But the number of graduates will drop in the coming years if the demographic structure of the community does not improve with new births and less deaths.
According to available figures, two Armenian youngsters will graduate from Kevorkoff in 1995, but none in 1996 and 1997, and only one in 1998, two in the year 1999 and up to three again in the year 2000. Not an encouraging picture, as Archdeacon Vartkes Nalbandian sees it.
The community today consists of about half a dozen under 12 years old, five over 12 years old, 10 between the ages of 20-25, some in their mid-40’s and a majority of 60 to 80 year olds.
According to church records for the period 1979-1994, there have been nine Armenian weddings in Addis Ababa, 37 births and 55 deaths.
“This community is not growing in numbers. We are facing a very difficult future,” says the electromechanical engineer turned Archdeacon .
The St. Kevork Armenian Church, built in 1934, lost its last “real” clergyman in 1980, leaving the parish in limbo.
“The Armenian and Ethiopian Orthodox churches are very close, but this community was not ready to get a clergyman from a non-Armenian church to bury its dead or baptize its children,” Nalbandian said.
“For a while after the last priest left we used a tape recording of Holy Badarak as the centerpiece of our Sunday service. Imagine a handful of people sitting in church listening to the Divine Liturgy on tape,” he said.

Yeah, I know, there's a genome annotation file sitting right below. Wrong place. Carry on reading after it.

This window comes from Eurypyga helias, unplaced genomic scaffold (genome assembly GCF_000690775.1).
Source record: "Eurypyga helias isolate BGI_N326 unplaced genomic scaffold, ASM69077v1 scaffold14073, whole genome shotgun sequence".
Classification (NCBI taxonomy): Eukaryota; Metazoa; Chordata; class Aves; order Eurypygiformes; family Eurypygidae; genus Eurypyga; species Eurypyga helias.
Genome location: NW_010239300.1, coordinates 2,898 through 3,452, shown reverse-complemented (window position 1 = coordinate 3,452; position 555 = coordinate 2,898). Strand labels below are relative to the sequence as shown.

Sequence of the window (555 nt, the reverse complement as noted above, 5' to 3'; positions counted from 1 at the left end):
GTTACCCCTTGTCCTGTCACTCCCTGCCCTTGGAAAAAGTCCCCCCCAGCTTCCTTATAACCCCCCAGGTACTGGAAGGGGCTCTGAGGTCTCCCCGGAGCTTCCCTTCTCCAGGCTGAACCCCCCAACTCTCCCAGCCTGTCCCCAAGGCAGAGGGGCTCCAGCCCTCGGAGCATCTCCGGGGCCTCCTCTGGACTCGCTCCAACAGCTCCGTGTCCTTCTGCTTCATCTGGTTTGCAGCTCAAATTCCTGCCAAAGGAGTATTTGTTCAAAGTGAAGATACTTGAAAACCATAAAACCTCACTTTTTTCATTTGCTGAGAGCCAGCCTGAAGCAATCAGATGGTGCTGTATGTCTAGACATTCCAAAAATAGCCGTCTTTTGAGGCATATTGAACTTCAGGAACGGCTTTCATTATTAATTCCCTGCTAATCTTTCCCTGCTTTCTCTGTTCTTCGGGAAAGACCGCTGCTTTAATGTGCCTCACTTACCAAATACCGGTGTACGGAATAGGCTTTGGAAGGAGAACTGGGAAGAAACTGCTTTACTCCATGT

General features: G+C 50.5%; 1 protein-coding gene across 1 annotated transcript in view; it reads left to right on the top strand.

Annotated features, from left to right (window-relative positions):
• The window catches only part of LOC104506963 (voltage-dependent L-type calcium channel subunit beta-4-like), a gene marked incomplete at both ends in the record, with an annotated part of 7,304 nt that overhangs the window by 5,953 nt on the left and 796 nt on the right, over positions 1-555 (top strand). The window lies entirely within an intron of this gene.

“This was not adequate, and as an ordained Archdeacon, I somehow took over. Now, for the past 14 years, I am a chemical engineer during the week and a man of the frock on Sundays.
“I do the occasional baptisms and a lot of funerals — and weddings if I am sure of the background of the couples involved. I also do the Holy Badarak every Sunday of the year — without any exceptions,” the forty-something Nalbandian said after a recent Sunday service at which his wife led the choir and his teenage son played the electric organ.
“The last wedding was in 1990, and it involved a couple from Canada who wanted to get married in their place of birth for sentimental reasons,” he said.
While the Armenian school and Church keep the community together, the Armenian Club helps cover the costs of maintaining the much-needed infrastructure.
And it does that with style.
The “Ararat” Armenian Community Club has in recent years been widely recognized as the “place to be” for Addis Ababa’s diplomatic corps and visiting businessmen.
The Club’s restaurant, also called Ararat, is “by reservation only” and foreign diplomats and others gladly pay annual membership fees to join.
“This is one of the few places you can eat in Addis Ababa. It serves authentic Armenian food, and it is home cooking at its best,” a Swiss diplomat commented recently.
A good income generating enterprise, the Ararat Club and restaurant pay for the facility to stay open, and produce enough cash to help the Armenian school and church balance their budget.
“With such a small community, we have learned to improvise. The old rich Armenians left many years ago, and now we have to take care of ourselves without a single cent of financial aid from outside. It is not easy, but we do it,” Nalbandian said.